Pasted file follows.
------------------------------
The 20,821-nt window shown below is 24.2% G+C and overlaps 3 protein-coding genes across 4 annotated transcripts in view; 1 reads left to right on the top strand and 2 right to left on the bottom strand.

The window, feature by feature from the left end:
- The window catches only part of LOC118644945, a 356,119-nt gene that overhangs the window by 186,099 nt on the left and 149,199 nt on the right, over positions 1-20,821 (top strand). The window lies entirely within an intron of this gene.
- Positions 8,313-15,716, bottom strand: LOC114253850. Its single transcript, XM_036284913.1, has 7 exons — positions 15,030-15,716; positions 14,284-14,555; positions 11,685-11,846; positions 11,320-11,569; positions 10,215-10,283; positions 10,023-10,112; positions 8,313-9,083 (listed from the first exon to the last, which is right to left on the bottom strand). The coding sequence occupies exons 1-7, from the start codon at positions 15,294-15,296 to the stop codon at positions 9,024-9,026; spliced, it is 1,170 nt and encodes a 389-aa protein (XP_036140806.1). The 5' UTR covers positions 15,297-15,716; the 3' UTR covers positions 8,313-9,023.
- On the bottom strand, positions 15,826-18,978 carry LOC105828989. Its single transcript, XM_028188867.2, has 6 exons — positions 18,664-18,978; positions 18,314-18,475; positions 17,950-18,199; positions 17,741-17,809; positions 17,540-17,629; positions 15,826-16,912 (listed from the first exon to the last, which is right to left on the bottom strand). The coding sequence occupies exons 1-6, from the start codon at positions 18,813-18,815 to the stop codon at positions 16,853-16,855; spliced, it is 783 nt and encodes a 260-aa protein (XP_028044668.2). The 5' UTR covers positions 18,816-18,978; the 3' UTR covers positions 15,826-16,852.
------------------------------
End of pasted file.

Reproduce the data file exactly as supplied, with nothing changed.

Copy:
The 20,821-nt window shown below is 24.2% G+C and overlaps 3 protein-coding genes across 4 annotated transcripts in view; 1 reads left to right on the top strand and 2 right to left on the bottom strand.

The window, feature by feature from the left end:
- The window catches only part of LOC118644945, a 356,119-nt gene that overhangs the window by 186,099 nt on the left and 149,199 nt on the right, over positions 1-20,821 (top strand). The window lies entirely within an intron of this gene.
- Positions 8,313-15,716, bottom strand: LOC114253850. Its single transcript, XM_036284913.1, has 7 exons — positions 15,030-15,716; positions 14,284-14,555; positions 11,685-11,846; positions 11,320-11,569; positions 10,215-10,283; positions 10,023-10,112; positions 8,313-9,083 (listed from the first exon to the last, which is right to left on the bottom strand). The coding sequence occupies exons 1-7, from the start codon at positions 15,294-15,296 to the stop codon at positions 9,024-9,026; spliced, it is 1,170 nt and encodes a 389-aa protein (XP_036140806.1). The 5' UTR covers positions 15,297-15,716; the 3' UTR covers positions 8,313-9,023.
- On the bottom strand, positions 15,826-18,978 carry LOC105828989. Its single transcript, XM_028188867.2, has 6 exons — positions 18,664-18,978; positions 18,314-18,475; positions 17,950-18,199; positions 17,741-17,809; positions 17,540-17,629; positions 15,826-16,912 (listed from the first exon to the last, which is right to left on the bottom strand). The coding sequence occupies exons 1-6, from the start codon at positions 18,813-18,815 to the stop codon at positions 16,853-16,855; spliced, it is 783 nt and encodes a 260-aa protein (XP_028044668.2). The 5' UTR covers positions 18,816-18,978; the 3' UTR covers positions 15,826-16,852.